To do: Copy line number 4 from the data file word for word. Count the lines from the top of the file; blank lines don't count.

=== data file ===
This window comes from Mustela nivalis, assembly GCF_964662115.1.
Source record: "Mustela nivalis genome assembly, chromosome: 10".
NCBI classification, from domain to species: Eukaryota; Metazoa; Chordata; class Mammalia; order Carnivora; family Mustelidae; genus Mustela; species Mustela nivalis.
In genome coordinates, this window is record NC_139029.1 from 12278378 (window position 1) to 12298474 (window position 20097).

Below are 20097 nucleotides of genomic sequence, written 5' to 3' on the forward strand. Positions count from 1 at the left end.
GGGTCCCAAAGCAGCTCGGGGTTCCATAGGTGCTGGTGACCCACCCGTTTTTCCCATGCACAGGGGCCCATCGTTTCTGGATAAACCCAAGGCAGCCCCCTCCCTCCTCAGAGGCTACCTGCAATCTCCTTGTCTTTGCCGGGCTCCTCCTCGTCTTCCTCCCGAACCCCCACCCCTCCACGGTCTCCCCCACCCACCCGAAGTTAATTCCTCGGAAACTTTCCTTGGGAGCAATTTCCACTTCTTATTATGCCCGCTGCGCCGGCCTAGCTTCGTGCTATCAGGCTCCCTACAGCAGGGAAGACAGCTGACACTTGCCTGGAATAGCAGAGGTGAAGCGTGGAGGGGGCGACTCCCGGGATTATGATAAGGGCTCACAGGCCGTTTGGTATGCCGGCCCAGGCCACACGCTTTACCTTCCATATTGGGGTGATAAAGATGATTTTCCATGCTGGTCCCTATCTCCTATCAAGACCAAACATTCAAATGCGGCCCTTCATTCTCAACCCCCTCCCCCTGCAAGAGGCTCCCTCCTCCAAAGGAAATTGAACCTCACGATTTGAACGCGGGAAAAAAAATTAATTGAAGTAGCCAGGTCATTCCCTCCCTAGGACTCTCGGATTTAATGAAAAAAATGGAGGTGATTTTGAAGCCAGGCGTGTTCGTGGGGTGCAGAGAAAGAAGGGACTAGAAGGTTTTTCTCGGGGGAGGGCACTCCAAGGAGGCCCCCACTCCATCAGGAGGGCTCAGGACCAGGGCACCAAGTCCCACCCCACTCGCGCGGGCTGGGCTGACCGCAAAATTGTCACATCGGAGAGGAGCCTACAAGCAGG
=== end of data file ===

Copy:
In genome coordinates, this window is record NC_139029.1 from 12278378 (window position 1) to 12298474 (window position 20097).